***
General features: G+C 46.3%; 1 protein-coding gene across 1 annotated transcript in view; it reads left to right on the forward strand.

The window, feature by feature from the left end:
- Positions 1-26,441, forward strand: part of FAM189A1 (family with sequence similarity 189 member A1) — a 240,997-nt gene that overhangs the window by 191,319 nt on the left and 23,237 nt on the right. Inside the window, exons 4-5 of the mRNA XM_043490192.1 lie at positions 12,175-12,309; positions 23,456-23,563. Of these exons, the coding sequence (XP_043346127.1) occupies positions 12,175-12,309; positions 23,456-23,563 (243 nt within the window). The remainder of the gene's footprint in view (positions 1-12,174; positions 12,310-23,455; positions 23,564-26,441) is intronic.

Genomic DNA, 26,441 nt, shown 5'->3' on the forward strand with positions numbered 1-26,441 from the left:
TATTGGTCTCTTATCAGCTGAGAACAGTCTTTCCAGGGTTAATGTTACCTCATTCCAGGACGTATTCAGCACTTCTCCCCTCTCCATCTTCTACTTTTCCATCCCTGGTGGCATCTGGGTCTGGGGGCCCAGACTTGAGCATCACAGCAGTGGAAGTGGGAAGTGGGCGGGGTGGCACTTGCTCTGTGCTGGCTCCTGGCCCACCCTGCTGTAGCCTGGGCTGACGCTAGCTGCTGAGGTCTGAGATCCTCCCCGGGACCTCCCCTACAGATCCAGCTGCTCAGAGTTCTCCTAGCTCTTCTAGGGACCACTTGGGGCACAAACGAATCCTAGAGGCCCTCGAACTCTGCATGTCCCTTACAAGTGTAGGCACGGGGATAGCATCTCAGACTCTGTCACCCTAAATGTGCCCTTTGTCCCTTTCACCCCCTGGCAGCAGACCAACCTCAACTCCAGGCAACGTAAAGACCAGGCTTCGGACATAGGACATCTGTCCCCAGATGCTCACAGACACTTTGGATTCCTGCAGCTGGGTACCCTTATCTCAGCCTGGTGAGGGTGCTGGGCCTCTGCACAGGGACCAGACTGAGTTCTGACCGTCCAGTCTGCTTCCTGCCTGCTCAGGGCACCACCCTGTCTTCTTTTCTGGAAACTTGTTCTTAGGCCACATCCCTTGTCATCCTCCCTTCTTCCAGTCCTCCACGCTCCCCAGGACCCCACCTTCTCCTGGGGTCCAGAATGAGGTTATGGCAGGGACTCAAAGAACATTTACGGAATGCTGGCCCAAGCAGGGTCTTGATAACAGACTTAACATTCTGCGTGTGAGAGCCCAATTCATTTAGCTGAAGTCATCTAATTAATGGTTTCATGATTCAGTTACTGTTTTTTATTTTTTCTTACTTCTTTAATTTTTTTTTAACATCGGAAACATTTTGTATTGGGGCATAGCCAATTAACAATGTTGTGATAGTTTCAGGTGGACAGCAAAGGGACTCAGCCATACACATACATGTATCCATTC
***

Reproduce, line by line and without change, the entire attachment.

General features: G+C 46.3%; 1 protein-coding gene across 1 annotated transcript in view; it reads left to right on the forward strand.

The window, feature by feature from the left end:
- Positions 1-26,441, forward strand: part of FAM189A1 (family with sequence similarity 189 member A1) — a 240,997-nt gene that overhangs the window by 191,319 nt on the left and 23,237 nt on the right. Inside the window, exons 4-5 of the mRNA XM_043490192.1 lie at positions 12,175-12,309; positions 23,456-23,563. Of these exons, the coding sequence (XP_043346127.1) occupies positions 12,175-12,309; positions 23,456-23,563 (243 nt within the window). The remainder of the gene's footprint in view (positions 1-12,174; positions 12,310-23,455; positions 23,564-26,441) is intronic.

Genomic DNA, 26,441 nt, shown 5'->3' on the forward strand with positions numbered 1-26,441 from the left:
TATTGGTCTCTTATCAGCTGAGAACAGTCTTTCCAGGGTTAATGTTACCTCATTCCAGGACGTATTCAGCACTTCTCCCCTCTCCATCTTCTACTTTTCCATCCCTGGTGGCATCTGGGTCTGGGGGCCCAGACTTGAGCATCACAGCAGTGGAAGTGGGAAGTGGGCGGGGTGGCACTTGCTCTGTGCTGGCTCCTGGCCCACCCTGCTGTAGCCTGGGCTGACGCTAGCTGCTGAGGTCTGAGATCCTCCCCGGGACCTCCCCTACAGATCCAGCTGCTCAGAGTTCTCCTAGCTCTTCTAGGGACCACTTGGGGCACAAACGAATCCTAGAGGCCCTCGAACTCTGCATGTCCCTTACAAGTGTAGGCACGGGGATAGCATCTCAGACTCTGTCACCCTAAATGTGCCCTTTGTCCCTTTCACCCCCTGGCAGCAGACCAACCTCAACTCCAGGCAACGTAAAGACCAGGCTTCGGACATAGGACATCTGTCCCCAGATGCTCACAGACACTTTGGATTCCTGCAGCTGGGTACCCTTATCTCAGCCTGGTGAGGGTGCTGGGCCTCTGCACAGGGACCAGACTGAGTTCTGACCGTCCAGTCTGCTTCCTGCCTGCTCAGGGCACCACCCTGTCTTCTTTTCTGGAAACTTGTTCTTAGGCCACATCCCTTGTCATCCTCCCTTCTTCCAGTCCTCCACGCTCCCCAGGACCCCACCTTCTCCTGGGGTCCAGAATGAGGTTATGGCAGGGACTCAAAGAACATTTACGGAATGCTGGCCCAAGCAGGGTCTTGATAACAGACTTAACATTCTGCGTGTGAGAGCCCAATTCATTTAGCTGAAGTCATCTAATTAATGGTTTCATGATTCAGTTACTGTTTTTTATTTTTTCTTACTTCTTTAATTTTTTTTTAACATCGGAAACATTTTGTATTGGGGCATAGCCAATTAACAATGTTGTGATAGTTTCAGGTGGACAGCAAAGGGACTCAGCCATACACATACATGTATCCATTC